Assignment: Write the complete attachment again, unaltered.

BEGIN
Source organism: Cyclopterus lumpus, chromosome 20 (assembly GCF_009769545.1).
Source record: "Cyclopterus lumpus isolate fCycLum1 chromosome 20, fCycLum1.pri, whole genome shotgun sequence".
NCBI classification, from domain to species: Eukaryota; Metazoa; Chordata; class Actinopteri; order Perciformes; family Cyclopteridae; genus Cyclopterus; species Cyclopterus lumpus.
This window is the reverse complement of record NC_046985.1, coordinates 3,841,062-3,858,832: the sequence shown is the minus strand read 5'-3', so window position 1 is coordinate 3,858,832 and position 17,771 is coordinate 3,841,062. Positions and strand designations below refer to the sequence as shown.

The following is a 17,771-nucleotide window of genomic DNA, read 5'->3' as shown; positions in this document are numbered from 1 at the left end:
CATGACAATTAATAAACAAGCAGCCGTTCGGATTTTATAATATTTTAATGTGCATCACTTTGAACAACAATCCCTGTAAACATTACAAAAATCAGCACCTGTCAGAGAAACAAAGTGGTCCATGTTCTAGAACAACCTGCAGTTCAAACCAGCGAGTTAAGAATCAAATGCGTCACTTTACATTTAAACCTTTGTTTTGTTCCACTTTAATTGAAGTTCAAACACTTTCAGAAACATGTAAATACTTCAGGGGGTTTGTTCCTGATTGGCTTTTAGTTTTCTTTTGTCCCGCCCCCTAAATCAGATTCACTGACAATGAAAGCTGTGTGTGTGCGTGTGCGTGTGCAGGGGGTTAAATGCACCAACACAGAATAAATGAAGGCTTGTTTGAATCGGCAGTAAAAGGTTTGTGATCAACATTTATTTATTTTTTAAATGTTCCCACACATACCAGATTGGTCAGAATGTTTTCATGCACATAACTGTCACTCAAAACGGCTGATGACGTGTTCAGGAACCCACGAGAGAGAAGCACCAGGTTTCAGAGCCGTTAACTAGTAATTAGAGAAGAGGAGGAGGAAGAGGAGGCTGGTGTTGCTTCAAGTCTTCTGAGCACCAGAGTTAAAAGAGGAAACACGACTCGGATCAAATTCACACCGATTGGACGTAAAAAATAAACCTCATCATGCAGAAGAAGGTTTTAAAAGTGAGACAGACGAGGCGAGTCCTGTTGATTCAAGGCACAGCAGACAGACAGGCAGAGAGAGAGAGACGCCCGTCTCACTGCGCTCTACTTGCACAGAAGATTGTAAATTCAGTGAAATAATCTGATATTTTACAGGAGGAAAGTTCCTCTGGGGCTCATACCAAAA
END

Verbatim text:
Source organism: Cyclopterus lumpus, chromosome 20 (assembly GCF_009769545.1).
Source record: "Cyclopterus lumpus isolate fCycLum1 chromosome 20, fCycLum1.pri, whole genome shotgun sequence".
NCBI classification, from domain to species: Eukaryota; Metazoa; Chordata; class Actinopteri; order Perciformes; family Cyclopteridae; genus Cyclopterus; species Cyclopterus lumpus.
This window is the reverse complement of record NC_046985.1, coordinates 3,841,062-3,858,832: the sequence shown is the minus strand read 5'-3', so window position 1 is coordinate 3,858,832 and position 17,771 is coordinate 3,841,062. Positions and strand designations below refer to the sequence as shown.

The following is a 17,771-nucleotide window of genomic DNA, read 5'->3' as shown; positions in this document are numbered from 1 at the left end:
CATGACAATTAATAAACAAGCAGCCGTTCGGATTTTATAATATTTTAATGTGCATCACTTTGAACAACAATCCCTGTAAACATTACAAAAATCAGCACCTGTCAGAGAAACAAAGTGGTCCATGTTCTAGAACAACCTGCAGTTCAAACCAGCGAGTTAAGAATCAAATGCGTCACTTTACATTTAAACCTTTGTTTTGTTCCACTTTAATTGAAGTTCAAACACTTTCAGAAACATGTAAATACTTCAGGGGGTTTGTTCCTGATTGGCTTTTAGTTTTCTTTTGTCCCGCCCCCTAAATCAGATTCACTGACAATGAAAGCTGTGTGTGTGCGTGTGCGTGTGCAGGGGGTTAAATGCACCAACACAGAATAAATGAAGGCTTGTTTGAATCGGCAGTAAAAGGTTTGTGATCAACATTTATTTATTTTTTAAATGTTCCCACACATACCAGATTGGTCAGAATGTTTTCATGCACATAACTGTCACTCAAAACGGCTGATGACGTGTTCAGGAACCCACGAGAGAGAAGCACCAGGTTTCAGAGCCGTTAACTAGTAATTAGAGAAGAGGAGGAGGAAGAGGAGGCTGGTGTTGCTTCAAGTCTTCTGAGCACCAGAGTTAAAAGAGGAAACACGACTCGGATCAAATTCACACCGATTGGACGTAAAAAATAAACCTCATCATGCAGAAGAAGGTTTTAAAAGTGAGACAGACGAGGCGAGTCCTGTTGATTCAAGGCACAGCAGACAGACAGGCAGAGAGAGAGAGACGCCCGTCTCACTGCGCTCTACTTGCACAGAAGATTGTAAATTCAGTGAAATAATCTGATATTTTACAGGAGGAAAGTTCCTCTGGGGCTCATACCAAAA